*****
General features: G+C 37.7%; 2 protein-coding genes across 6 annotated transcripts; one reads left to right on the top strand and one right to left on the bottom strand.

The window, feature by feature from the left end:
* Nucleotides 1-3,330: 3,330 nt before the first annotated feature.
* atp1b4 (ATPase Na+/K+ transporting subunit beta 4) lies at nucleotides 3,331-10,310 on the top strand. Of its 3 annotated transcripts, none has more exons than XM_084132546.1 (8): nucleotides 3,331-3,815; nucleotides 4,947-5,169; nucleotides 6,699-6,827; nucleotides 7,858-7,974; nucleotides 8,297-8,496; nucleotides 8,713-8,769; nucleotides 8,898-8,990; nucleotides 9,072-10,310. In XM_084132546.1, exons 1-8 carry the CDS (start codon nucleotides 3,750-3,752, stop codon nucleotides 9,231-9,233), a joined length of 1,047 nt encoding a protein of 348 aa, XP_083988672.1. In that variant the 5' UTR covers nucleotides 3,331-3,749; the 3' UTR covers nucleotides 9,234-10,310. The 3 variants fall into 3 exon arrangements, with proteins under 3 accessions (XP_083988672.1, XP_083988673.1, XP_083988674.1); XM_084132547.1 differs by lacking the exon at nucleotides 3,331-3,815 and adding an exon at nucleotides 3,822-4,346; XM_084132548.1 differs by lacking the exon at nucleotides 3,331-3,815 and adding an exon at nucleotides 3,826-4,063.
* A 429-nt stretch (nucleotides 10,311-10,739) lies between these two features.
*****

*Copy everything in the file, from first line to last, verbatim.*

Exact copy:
General features: G+C 37.7%; 2 protein-coding genes across 6 annotated transcripts; one reads left to right on the top strand and one right to left on the bottom strand.

The window, feature by feature from the left end:
* Nucleotides 1-3,330: 3,330 nt before the first annotated feature.
* atp1b4 (ATPase Na+/K+ transporting subunit beta 4) lies at nucleotides 3,331-10,310 on the top strand. Of its 3 annotated transcripts, none has more exons than XM_084132546.1 (8): nucleotides 3,331-3,815; nucleotides 4,947-5,169; nucleotides 6,699-6,827; nucleotides 7,858-7,974; nucleotides 8,297-8,496; nucleotides 8,713-8,769; nucleotides 8,898-8,990; nucleotides 9,072-10,310. In XM_084132546.1, exons 1-8 carry the CDS (start codon nucleotides 3,750-3,752, stop codon nucleotides 9,231-9,233), a joined length of 1,047 nt encoding a protein of 348 aa, XP_083988672.1. In that variant the 5' UTR covers nucleotides 3,331-3,749; the 3' UTR covers nucleotides 9,234-10,310. The 3 variants fall into 3 exon arrangements, with proteins under 3 accessions (XP_083988672.1, XP_083988673.1, XP_083988674.1); XM_084132547.1 differs by lacking the exon at nucleotides 3,331-3,815 and adding an exon at nucleotides 3,822-4,346; XM_084132548.1 differs by lacking the exon at nucleotides 3,331-3,815 and adding an exon at nucleotides 3,826-4,063.
* A 429-nt stretch (nucleotides 10,311-10,739) lies between these two features.